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Tuesday, March 11, 2014

I shouldn't have to take out a mortgage to buy a book


I love words. I love etymology. I love learning about languages. I love English. This book seems to be written for me.

The description on Amazon says: "This outstanding book is for everyone interested in English etymology and in loanwords more generally. It will appeal to a wide general public." [emphasis added]

The description doesn't indicate that the book contains hundreds of beautiful color pictures printed on expensive glossy paper. It has lots of words about words.

I'd love to own this book -- but I don't have $56.86 worth of love. The book is priced for libraries, not the "general public." Even the $37.49 Kindle edition is absurdly overpriced.


The publisher is arrogant, ignorant and short-sighted. Maybe in a few months I'll find the book in a dollar store.

I've previously complained about what I call ego-driven book pricing, but the other books I mentioned were not books I cared about. This complaint is about a book I do care about. This complaint is PERSONAL. I feel deprived, and I am pissed off.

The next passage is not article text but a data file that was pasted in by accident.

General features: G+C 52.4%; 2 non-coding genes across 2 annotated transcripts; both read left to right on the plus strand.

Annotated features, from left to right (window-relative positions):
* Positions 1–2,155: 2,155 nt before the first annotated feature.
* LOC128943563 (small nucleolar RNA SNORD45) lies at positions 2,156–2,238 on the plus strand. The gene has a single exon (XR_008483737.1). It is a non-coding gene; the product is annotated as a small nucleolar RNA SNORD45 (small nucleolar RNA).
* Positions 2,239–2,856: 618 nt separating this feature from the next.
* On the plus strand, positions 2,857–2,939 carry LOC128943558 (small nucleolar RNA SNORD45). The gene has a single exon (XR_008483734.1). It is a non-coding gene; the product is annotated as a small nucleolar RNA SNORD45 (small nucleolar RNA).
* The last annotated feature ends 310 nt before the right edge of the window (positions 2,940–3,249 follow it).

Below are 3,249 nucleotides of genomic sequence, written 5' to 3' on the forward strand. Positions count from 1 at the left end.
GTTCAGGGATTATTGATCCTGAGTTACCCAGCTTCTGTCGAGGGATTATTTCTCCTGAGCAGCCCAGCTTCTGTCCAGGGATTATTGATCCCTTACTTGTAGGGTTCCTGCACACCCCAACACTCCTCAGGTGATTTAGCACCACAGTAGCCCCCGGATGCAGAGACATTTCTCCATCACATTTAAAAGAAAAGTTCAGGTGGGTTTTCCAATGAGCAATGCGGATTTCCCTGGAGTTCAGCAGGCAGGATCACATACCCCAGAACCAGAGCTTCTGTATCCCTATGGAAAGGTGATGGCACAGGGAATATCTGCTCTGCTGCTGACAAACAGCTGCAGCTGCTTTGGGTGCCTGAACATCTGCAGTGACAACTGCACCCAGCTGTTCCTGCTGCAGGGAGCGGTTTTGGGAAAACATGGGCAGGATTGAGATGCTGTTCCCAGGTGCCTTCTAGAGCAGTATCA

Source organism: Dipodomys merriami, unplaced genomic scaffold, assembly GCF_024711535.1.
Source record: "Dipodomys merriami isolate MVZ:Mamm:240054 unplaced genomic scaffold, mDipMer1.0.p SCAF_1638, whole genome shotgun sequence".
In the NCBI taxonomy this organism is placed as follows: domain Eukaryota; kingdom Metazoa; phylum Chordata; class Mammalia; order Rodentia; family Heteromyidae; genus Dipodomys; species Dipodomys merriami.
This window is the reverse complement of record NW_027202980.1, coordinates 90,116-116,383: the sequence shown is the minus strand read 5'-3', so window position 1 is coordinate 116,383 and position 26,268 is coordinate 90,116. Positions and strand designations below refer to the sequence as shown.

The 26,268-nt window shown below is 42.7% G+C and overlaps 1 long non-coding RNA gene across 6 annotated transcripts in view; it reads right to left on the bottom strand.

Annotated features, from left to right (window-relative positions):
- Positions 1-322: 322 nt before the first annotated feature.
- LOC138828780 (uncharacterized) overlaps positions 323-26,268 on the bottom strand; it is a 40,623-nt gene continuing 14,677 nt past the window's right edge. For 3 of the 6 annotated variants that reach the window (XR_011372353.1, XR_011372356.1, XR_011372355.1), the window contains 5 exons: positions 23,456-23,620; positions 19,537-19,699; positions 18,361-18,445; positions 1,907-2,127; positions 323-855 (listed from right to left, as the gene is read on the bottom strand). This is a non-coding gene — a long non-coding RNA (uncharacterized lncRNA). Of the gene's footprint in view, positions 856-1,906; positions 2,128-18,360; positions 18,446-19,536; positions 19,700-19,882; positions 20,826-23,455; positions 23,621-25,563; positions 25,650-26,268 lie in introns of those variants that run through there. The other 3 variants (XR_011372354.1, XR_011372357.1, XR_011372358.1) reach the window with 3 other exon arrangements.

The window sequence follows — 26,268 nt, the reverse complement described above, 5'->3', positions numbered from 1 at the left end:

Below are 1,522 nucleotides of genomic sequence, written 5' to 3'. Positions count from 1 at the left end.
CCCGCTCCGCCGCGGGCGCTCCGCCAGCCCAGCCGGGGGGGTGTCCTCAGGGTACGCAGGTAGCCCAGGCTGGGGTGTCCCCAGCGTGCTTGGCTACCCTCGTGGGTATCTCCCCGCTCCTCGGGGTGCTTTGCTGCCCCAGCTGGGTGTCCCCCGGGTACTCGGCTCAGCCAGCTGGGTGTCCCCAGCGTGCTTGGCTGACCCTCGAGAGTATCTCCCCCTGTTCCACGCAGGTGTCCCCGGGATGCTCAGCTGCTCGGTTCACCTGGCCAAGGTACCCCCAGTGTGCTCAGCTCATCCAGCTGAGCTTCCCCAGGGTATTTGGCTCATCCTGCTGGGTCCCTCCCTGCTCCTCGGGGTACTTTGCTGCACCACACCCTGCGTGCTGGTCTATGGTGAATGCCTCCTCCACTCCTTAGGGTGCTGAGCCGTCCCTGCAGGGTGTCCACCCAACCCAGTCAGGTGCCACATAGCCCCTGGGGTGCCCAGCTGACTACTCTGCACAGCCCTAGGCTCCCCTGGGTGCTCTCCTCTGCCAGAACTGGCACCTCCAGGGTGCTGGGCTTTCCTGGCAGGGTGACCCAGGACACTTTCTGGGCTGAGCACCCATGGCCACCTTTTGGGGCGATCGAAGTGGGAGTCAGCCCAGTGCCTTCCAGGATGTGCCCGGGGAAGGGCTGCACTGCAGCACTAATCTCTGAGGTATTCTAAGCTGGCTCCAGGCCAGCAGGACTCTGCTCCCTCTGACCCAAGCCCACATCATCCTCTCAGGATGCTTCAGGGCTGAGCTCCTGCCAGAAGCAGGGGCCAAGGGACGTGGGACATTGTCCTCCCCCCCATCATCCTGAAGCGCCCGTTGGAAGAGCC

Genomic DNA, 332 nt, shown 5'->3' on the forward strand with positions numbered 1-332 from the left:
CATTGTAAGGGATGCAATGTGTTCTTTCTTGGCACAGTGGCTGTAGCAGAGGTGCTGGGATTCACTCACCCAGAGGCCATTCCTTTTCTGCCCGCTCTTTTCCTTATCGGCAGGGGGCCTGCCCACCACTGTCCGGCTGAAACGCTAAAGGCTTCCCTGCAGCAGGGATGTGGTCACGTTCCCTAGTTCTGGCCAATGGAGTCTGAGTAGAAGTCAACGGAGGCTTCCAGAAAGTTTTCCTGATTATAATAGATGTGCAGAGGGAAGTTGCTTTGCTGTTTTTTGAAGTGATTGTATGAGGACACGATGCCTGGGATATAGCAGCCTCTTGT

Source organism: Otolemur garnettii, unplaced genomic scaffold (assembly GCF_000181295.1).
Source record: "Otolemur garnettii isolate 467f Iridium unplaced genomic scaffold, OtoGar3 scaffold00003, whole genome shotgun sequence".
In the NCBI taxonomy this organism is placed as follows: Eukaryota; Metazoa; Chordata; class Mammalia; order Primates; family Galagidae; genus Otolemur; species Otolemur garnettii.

• When pricing a book, remember that if the book is priced too high, especially if it's much higher than competitive books, or if it seems to offer poor value, few people will buy it.
  • If your book contains some vital new discovery needed for business or government, you can charge hundreds or even thousands of dollars.
  • If your book provides entertainment for the general public (and especially if you are an unknown author with well-known competitors), keep the price below $25 for the hardcover pbook, under $15 for the paperback and under $10 for the ebook.

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